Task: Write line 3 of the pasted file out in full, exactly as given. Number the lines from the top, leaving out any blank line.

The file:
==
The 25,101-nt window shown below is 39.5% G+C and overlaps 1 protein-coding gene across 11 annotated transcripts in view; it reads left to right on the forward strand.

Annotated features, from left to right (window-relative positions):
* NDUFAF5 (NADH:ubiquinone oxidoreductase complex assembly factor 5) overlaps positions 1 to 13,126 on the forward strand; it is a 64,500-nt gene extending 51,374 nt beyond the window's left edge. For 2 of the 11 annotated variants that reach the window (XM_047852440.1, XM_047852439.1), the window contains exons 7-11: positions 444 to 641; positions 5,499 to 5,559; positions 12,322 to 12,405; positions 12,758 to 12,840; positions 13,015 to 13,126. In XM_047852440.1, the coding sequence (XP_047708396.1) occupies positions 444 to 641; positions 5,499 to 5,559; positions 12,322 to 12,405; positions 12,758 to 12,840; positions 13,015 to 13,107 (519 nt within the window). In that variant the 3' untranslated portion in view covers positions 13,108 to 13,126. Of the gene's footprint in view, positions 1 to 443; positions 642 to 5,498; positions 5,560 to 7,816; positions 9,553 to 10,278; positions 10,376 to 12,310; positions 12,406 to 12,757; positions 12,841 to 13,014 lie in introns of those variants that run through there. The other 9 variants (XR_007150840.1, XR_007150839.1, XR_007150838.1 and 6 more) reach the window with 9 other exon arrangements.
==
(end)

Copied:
* NDUFAF5 (NADH:ubiquinone oxidoreductase complex assembly factor 5) overlaps positions 1 to 13,126 on the forward strand; it is a 64,500-nt gene extending 51,374 nt beyond the window's left edge. For 2 of the 11 annotated variants that reach the window (XM_047852440.1, XM_047852439.1), the window contains exons 7-11: positions 444 to 641; positions 5,499 to 5,559; positions 12,322 to 12,405; positions 12,758 to 12,840; positions 13,015 to 13,126. In XM_047852440.1, the coding sequence (XP_047708396.1) occupies positions 444 to 641; positions 5,499 to 5,559; positions 12,322 to 12,405; positions 12,758 to 12,840; positions 13,015 to 13,107 (519 nt within the window). In that variant the 3' untranslated portion in view covers positions 13,108 to 13,126. Of the gene's footprint in view, positions 1 to 443; positions 642 to 5,498; positions 5,560 to 7,816; positions 9,553 to 10,278; positions 10,376 to 12,310; positions 12,406 to 12,757; positions 12,841 to 13,014 lie in introns of those variants that run through there. The other 9 variants (XR_007150840.1, XR_007150839.1, XR_007150838.1 and 6 more) reach the window with 9 other exon arrangements.